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October Happenings

This weekend (October 6-8) I’ll be at Capclave in Gaithersburg, MD, which is a small, literary-focused convention. This year’s guests of honor are Neil Clarke and Ken Liu. It’s a relaxed, laidback, con, and every year I’ve attended it’s been a lot of fun – good friends, tasty food nearby, people saying smart things on panels, and of course, lots of books. In between my panels, I’ll be hanging out in the bar area, attending friends’ readings and panels, and browsing the dealer’s room. As to the rest of the time, here’s my official schedule for the weekend.

10am – Saturday – Rockville/Potomac – Doctor Who, End of an Era, Beginning of a New One.

Moffatt’s era ends and Chibnall’s era begins. What did we think of the Capaldi era and Clara and Bill as companions? What do we want from Jodie Whittaker as the Thirteenth Doctor? What are our hopes for Chibnall as showrunner? Moffatt era vs. Davies era?

Victoria Janssen, A.C. Wise, Hildy Silverman, Vanessa Phin (m)

11am – Saturday – Rockville/Potomac – Reimagining Fairy Tales

Who doesn’t love a fairy tale retelling? Part of the universal appeal of fairy tales is that they were never a static form, at least not as an oral tradition. Re-tellers have used these archetypes and modes to spin new variations ever since these stories first came to the page. Angela Carter once said that “Ours is a highly individualized culture, with a great faith in the work of art as a unique one-off…. But fairy tales are not like that, and nor are their makers.” We can find fresh insight into our own lives and connections through these age old tales. This panel will focus on a variety of approaches in reconstructing fairy tales with a modern bent, both in their favorite respins and in their own work.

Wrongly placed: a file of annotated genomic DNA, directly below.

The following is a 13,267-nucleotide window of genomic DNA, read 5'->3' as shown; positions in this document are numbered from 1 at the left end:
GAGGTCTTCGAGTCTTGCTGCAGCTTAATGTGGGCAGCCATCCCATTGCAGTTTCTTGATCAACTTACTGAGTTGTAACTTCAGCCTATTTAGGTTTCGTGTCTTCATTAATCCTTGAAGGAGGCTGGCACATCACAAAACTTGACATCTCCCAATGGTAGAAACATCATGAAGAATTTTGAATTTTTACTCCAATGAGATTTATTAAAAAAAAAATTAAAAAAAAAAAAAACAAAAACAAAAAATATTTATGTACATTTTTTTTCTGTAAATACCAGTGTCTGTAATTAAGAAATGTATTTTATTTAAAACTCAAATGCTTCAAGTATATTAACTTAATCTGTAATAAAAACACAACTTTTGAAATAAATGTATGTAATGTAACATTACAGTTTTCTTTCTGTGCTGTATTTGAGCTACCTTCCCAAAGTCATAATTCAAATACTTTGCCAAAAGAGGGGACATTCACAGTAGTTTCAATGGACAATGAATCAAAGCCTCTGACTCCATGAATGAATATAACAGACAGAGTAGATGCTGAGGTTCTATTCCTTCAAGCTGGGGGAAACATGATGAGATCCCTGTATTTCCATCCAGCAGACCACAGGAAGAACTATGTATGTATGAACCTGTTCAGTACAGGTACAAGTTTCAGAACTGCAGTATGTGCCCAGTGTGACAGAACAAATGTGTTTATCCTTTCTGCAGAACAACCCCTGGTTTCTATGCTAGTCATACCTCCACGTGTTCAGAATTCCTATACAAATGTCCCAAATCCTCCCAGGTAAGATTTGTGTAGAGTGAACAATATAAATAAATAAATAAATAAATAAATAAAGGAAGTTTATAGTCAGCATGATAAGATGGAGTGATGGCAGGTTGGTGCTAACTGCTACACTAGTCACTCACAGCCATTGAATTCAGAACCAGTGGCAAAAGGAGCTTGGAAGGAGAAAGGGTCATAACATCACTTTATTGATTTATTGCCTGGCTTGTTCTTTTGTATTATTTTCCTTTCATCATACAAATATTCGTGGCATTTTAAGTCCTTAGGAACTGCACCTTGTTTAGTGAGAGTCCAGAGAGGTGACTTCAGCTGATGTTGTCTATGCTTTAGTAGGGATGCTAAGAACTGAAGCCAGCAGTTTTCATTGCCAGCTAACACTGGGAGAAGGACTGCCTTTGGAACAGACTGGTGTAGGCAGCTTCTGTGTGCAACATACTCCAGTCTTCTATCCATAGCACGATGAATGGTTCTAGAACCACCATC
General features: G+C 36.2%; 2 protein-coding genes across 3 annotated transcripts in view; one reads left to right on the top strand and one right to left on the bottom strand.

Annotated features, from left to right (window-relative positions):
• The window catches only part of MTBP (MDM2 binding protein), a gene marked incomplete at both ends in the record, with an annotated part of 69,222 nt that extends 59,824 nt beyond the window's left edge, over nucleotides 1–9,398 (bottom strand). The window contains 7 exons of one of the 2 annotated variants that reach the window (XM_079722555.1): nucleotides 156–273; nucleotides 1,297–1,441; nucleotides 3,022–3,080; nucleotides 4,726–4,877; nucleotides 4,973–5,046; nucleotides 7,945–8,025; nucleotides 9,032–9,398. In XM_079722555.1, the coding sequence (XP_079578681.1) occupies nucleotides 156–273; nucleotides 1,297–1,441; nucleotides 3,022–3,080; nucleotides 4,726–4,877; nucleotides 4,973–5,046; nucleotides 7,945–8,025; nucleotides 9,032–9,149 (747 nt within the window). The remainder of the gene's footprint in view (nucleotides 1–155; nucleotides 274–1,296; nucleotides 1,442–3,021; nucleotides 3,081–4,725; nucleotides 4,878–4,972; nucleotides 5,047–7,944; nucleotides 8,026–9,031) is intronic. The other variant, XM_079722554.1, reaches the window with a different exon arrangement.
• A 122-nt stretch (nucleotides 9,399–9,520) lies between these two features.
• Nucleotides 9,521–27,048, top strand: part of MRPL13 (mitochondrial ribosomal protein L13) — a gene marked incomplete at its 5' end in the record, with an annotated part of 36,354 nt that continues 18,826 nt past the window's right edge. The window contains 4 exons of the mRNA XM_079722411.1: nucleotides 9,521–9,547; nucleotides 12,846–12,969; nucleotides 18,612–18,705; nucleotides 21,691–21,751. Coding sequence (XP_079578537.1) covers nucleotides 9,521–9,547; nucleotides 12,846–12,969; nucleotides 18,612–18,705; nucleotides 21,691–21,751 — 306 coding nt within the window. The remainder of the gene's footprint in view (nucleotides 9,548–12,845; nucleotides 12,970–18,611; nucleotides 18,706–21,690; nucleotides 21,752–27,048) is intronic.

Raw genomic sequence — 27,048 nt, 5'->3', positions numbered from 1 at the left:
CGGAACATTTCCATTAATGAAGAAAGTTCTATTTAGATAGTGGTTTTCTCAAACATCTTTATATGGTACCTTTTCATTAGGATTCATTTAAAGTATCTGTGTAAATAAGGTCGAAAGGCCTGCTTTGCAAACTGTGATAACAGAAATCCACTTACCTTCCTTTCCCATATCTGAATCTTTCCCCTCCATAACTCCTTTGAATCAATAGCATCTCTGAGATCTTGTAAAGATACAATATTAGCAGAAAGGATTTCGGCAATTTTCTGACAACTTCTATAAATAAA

Margaret Ronald, A.C. Wise (m), John Skovron, Michelle Sonnier, Marylin “Mattie” Brahen

6pm – Saturday – Frederick – Writing for Anthologies

Anthologies are an excellent opportunity for writers to get their work out to new readers. Where to look for submission opportunities, how to write to a theme, tips on catching the editor’s eye (in a good way), and a what-not-to-do list are some of the things to be addressed.

M’Shai Dash, Hildy Silverman, A.C. Wise, Alex Shvartsman, Larry Hodges (m)

Saturday – 10:30 pm – Rockville/Potomac – Superheroine to Wise Woman: Creating Powerful Female Characters

What goes into creating strong, compelling female characters in fantasy worlds? Speculative fiction authors discuss how to approach elements such as world-building, magic, special powers, and plot when crafting a multi-dimensional character, and how to avoid the pitfalls of the “Mary Sue.”

Joshua Palmatier, Michelle D. Sonnier, A.C. Wise

Noon – Sunday – Frederick

Reading – Beverly Haaf (12-12:30pm)

Reading – A.C. Wise (12:30-1pm)

2pm Sunday – Bethesda – Why Do We Like Being Scared?

Fear probably developed as a survival mechanism. We fear things that might hurt us. Yet many read horror, go to slasher films, ride roller coasters, and climb cliffs. Why? What does this say about us and our psyches?

Dina Leacock, Darrell Schweitzer, A.C. Wise, Hildy Silverman (m), Scott Roberts

October generally seems to be a good month for literary things, so later in the month, on October 18, I’ll be reading at Noir at the Bar in West Chester, PA. The event is being held at Timothy’s from 7-9pm. A group of us will be reading. If you’re in the area, come join us!

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Leveling Up and Measuring Success